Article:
- Remember that all lasers are high powered machines. Scars can and do occur when these technologies are used by inexperienced doctors - it is not the fault of the machine! Always make sure your doctor is board-certified and qualified to use the technologies in their offices.
Avoid scars from Laser Resurfacing
The risk for scarring from laser resurfacing treatments can be minimized by focusing on a few issues:
1. Make sure that you independently verify that the laser being suggested for your treatment is appropriate for your skin type. For example if you are African American and your physician suggest CO2 resurfacing, I would be worried. There are lots of lasers available but many should be limited to certain skin types.
2. Choose a physician that has done hundreds if not thousands of the procedures being proposed. Preferably one that has a specialty in lasers.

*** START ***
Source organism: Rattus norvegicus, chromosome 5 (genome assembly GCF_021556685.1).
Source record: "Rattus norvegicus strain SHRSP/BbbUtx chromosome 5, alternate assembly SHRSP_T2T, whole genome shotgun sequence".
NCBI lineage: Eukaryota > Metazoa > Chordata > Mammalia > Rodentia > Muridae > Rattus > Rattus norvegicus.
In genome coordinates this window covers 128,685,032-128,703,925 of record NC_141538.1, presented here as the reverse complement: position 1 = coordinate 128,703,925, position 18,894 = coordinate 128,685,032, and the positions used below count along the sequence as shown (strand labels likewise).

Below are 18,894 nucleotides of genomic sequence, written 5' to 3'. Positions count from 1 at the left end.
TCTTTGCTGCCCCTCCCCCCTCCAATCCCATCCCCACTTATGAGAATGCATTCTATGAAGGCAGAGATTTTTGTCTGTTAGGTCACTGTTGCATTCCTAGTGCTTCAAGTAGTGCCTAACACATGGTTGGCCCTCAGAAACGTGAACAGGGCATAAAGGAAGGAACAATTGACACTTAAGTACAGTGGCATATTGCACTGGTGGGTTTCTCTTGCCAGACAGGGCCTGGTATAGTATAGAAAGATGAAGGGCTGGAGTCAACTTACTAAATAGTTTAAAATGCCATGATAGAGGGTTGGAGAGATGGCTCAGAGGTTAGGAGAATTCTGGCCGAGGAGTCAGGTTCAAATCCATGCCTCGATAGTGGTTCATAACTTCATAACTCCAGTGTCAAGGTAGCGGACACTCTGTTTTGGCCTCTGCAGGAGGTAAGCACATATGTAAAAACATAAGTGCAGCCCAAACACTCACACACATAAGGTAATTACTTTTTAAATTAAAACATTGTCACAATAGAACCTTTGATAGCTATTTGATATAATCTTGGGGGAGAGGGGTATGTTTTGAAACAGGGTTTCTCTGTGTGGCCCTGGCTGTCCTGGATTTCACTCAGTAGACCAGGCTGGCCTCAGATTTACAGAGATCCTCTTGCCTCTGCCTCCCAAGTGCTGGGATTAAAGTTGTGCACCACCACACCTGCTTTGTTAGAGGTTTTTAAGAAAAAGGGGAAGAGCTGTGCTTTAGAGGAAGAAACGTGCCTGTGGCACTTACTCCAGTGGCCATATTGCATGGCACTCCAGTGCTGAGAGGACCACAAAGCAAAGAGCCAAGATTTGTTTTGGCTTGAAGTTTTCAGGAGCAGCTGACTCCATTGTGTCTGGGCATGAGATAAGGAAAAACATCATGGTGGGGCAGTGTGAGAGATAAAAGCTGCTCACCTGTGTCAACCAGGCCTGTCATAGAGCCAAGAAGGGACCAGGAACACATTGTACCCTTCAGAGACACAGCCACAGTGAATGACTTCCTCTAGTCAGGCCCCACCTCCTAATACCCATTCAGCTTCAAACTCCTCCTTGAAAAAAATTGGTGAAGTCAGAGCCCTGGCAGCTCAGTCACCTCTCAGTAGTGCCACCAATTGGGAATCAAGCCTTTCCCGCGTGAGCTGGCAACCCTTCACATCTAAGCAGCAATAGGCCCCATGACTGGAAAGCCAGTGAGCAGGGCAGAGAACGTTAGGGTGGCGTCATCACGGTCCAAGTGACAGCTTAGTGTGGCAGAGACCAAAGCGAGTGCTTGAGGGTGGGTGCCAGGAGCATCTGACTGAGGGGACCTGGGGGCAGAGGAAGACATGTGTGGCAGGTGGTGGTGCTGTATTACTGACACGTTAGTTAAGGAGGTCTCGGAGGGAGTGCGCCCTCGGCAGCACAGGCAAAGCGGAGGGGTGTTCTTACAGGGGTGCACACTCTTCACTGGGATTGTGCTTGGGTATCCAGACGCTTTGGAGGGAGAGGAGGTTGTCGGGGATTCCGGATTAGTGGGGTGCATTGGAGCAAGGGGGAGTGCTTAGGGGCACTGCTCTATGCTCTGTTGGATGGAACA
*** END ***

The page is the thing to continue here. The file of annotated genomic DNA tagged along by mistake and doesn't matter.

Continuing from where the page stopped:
3. Ask lots of questions. Has the laser been used with your skin type commonly? What is the incidence of side effects? What are the most serious side effects that have been encountered? What is being done to minimize unintended side effects in the treatment?
Scarring from lasers
I have been asked to be an expert witness in multiple cases where a laser technician has burned and scarred a patient of theirs . The answer to your question is that every laser can scar a patient when used at settings that don't fit or in patients with certain circumstances that predispose to scarring. The key to avoiding this complication is to seek an experienced dermatologists office with years of experience with lasers including knowledge of the science behind the laser , safe protocols , good aftercare and the ability to adjust laser settings appropriately to get the optimal results while minimizing the risks.
Preventing scars fron Laser treatments